7. Recalls that cohesion policy is one of the most important instruments addressing priorities outlined in the Commission’s draft budget for 2020; underlines the return of investment of cohesion policy as every 1 EUR invested leads to an outcome of 2,74 EUR in growth and jobs creation;

8. Reaffirms that, in order to achieve the cohesion policy objectives, regional, local, urban and other authorities must work together and establish a dialogue with civil society organisations, including universities, environmental organisations and groups which represent ethnic and religious diversity, age, people with disabilities, sexual orientation or gender identity;

9. Recalls that cohesion policy is a helpful tool to support the reception and integration of migrants and insists that 2020 EU budget should contribute to tackling the challenges linked to migration in a spirit of solidarity;

10. Calls for a reprogramming exercise for the Youth Employment Initiative, following the agreement in the 2019 budgetary procedure to significantly increase the level of commitment appropriations; insists on financing specific measures aimed at limiting the exodus of young people from less developed regions;

11. Is worried about the consequences of a possible no-deal Brexit and especially about potential negative impacts on cohesion policy and cross-border regions; stresses the importance of the negotiations on the next MFF and urges in that context that the budgetary repercussions of Brexit on cohesion policy be limited to the extent possible;

12. Reiterates the importance of strengthening administrative capacity of local and regional authorities, which is a key element for the correct preparation and implementation of projects on the ground;

13. Notes that the 2020 budgetary year is the last one of the current MFF period and therefore stresses the importance of preparation and smooth adaptation to the new financial period;

14. Expresses concern that the target of 20 % climate spending of the EU budget for the 2014-2020 MFF will not be reached and urges the Commission to significantly raise the percentage for climate spending for 2020; calls on the Member States and regions to take due account of the important contribution of cohesion policy for investment in climate protection and for reaching the Union’s climate spending target while strengthening the need to close the climate budget gap of EUR 3,5 billion and the need to avoid spending public money on fossil fuels in order to focus further on tackling climate change to achieve the Paris Agreement;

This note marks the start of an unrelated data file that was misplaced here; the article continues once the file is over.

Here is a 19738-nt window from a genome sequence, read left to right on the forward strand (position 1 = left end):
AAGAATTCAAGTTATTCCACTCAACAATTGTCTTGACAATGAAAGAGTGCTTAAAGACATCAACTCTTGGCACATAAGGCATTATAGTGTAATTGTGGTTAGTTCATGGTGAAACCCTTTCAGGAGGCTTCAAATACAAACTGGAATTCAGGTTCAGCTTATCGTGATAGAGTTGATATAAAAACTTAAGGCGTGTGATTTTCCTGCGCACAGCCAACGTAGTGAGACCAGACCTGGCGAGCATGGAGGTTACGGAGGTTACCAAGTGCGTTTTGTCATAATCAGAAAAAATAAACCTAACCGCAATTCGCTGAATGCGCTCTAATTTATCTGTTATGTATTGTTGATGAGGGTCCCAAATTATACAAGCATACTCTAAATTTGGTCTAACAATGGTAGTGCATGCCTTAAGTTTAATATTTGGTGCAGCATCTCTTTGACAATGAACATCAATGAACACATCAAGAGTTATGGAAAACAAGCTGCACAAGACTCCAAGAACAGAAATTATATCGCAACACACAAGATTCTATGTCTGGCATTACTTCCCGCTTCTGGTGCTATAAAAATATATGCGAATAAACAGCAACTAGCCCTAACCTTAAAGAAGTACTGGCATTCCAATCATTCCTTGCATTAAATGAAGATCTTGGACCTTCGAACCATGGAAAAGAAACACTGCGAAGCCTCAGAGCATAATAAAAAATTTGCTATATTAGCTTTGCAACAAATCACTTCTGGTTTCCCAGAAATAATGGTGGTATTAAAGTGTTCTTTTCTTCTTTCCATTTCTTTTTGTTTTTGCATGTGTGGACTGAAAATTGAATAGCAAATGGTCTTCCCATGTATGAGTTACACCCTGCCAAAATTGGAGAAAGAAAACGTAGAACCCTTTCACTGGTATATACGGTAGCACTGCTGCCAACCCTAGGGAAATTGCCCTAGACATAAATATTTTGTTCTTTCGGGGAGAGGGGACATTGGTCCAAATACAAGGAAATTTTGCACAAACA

15. Considers that sufficient support should be given for actions with a special focus on health and environmental aspect, that could also derive from requirements related to the energy transition, such as decommissioning of nuclear power plants; recalls the need to decarbonize the 41 regions dependent on coal through re-skilling and up-skilling workers on the coal sector, and ensure a just transition to a sustainable economy through establishment of a Just Transition Fund allocating sufficient resources in the budget, to ensure a just and fair transition to zero-carbon economy by 2050;

16. Notes that, for transfers to the Connecting Europe Facility, 2020 will be the second year in which further pre-financing can be requested for actions begun in 2014, 2015 or 2016, and the last year for reallocation of unused resources;

17. Stresses that cohesion policy should not undergo any transfer that could jeopardize the structural and investment funds’ ability to deliver on their goals;

18. Notes that the Structural Reform Support Programme funding will be financed using the Global Margin for Commitments; warns that increases of funding should come at no expense to cohesion policy; recalls that new Union initiatives should be financed with new additional resources and not at the expense of long-standing Union policies; notes that cohesion policy and economic governance could have different objectives and that reforms should take territorial impacts in due consideration;